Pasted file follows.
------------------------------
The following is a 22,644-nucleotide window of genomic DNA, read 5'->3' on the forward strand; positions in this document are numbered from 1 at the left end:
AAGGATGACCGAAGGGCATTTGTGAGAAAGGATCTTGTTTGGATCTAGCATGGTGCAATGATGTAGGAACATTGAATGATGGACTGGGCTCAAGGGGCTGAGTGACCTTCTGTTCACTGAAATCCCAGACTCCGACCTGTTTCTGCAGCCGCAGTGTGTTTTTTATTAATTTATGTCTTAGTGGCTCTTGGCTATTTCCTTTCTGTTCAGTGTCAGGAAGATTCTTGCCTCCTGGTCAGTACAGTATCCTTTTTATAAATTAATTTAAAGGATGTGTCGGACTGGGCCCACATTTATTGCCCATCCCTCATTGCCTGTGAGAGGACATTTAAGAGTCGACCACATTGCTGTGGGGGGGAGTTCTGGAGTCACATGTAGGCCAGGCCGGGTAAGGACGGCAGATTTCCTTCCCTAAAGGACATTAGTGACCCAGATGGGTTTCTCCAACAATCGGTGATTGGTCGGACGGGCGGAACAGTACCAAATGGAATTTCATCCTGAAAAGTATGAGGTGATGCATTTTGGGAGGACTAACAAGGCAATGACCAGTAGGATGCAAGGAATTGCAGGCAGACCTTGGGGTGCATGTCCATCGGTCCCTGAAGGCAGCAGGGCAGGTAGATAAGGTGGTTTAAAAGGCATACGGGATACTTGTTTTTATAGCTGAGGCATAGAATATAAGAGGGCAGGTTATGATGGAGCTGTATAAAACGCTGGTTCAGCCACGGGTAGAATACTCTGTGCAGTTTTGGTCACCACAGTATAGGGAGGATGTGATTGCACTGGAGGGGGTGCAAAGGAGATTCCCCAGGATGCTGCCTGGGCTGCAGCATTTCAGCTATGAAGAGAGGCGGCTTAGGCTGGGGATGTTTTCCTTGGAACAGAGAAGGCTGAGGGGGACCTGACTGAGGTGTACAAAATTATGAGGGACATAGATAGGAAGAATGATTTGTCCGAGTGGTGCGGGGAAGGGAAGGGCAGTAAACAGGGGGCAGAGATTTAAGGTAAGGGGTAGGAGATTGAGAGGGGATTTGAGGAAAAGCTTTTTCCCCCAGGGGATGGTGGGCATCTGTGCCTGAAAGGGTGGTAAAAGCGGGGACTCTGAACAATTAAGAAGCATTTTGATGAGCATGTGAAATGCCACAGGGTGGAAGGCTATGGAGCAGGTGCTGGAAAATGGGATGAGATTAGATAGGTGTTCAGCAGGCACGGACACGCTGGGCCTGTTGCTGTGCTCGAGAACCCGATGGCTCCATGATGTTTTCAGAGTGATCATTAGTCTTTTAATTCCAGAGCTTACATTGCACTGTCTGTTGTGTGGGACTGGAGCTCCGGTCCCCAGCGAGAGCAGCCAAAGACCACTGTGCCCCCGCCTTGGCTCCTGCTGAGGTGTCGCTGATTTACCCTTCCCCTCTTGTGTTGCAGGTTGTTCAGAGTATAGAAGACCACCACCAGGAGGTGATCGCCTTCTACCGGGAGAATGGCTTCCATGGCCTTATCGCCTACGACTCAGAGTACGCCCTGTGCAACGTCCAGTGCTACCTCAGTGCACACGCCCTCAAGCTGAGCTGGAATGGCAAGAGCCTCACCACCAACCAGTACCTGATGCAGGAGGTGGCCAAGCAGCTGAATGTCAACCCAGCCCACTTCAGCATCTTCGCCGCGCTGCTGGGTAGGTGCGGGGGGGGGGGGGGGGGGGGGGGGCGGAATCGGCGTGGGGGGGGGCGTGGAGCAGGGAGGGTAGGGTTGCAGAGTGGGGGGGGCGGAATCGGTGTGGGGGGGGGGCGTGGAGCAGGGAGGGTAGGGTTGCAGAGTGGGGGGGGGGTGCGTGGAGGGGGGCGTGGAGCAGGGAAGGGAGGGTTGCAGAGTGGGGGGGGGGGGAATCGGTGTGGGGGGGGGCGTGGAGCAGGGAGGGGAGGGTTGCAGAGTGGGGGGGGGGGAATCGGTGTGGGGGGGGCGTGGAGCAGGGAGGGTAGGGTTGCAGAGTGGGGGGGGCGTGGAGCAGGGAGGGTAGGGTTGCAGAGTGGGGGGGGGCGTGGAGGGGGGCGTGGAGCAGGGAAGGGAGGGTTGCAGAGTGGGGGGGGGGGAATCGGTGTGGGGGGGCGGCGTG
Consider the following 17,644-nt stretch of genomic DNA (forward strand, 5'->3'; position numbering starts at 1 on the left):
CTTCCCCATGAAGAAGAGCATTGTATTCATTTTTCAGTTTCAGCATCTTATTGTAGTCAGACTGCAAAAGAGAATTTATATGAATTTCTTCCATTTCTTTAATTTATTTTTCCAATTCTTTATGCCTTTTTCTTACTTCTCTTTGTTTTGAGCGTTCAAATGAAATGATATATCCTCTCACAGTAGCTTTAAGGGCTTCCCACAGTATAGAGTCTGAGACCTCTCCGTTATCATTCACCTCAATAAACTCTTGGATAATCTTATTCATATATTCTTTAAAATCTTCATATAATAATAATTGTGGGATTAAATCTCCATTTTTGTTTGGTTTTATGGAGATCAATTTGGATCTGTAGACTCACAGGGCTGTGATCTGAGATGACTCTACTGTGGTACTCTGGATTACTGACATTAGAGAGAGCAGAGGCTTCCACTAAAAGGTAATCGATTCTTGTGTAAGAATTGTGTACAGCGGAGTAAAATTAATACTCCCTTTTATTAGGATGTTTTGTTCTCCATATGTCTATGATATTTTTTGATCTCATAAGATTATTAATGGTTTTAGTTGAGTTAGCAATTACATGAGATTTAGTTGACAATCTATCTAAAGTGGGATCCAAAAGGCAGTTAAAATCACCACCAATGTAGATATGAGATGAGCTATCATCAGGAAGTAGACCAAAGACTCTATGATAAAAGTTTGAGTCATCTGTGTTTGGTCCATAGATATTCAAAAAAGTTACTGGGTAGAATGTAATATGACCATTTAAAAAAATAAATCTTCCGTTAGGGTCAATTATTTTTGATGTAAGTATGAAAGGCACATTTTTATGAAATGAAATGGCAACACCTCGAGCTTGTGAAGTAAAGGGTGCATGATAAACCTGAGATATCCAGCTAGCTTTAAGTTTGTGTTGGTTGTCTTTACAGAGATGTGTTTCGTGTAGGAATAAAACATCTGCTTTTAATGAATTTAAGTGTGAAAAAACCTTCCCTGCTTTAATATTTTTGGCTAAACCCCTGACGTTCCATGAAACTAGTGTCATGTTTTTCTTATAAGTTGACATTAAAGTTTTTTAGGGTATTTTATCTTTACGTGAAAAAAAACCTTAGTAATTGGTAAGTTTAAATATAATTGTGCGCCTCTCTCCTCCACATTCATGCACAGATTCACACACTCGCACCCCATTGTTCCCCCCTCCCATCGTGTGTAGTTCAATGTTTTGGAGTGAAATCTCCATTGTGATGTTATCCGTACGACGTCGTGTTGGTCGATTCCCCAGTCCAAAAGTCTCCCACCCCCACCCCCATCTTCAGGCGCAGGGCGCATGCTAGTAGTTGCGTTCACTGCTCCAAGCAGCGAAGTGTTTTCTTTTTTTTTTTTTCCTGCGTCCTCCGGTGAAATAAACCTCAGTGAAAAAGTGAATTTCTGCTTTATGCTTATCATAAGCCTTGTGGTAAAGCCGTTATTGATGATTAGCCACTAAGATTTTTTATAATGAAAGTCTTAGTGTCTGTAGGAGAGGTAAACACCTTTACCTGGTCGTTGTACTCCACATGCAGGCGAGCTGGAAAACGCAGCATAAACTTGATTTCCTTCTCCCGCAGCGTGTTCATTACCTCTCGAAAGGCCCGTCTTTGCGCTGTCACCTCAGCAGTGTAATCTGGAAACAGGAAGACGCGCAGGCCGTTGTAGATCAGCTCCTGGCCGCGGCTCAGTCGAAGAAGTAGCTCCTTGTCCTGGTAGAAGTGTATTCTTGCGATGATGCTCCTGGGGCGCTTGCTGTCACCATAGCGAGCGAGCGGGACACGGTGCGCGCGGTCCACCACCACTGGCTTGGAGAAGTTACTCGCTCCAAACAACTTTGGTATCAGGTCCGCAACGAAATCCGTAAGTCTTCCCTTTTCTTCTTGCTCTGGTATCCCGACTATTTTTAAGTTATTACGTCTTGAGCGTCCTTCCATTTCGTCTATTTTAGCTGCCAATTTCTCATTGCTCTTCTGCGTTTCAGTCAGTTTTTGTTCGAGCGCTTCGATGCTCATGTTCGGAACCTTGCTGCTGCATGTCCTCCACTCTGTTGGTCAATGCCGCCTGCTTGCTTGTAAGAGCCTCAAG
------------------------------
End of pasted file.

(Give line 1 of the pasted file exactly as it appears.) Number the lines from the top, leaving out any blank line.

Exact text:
The following is a 22,644-nucleotide window of genomic DNA, read 5'->3' on the forward strand; positions in this document are numbered from 1 at the left end: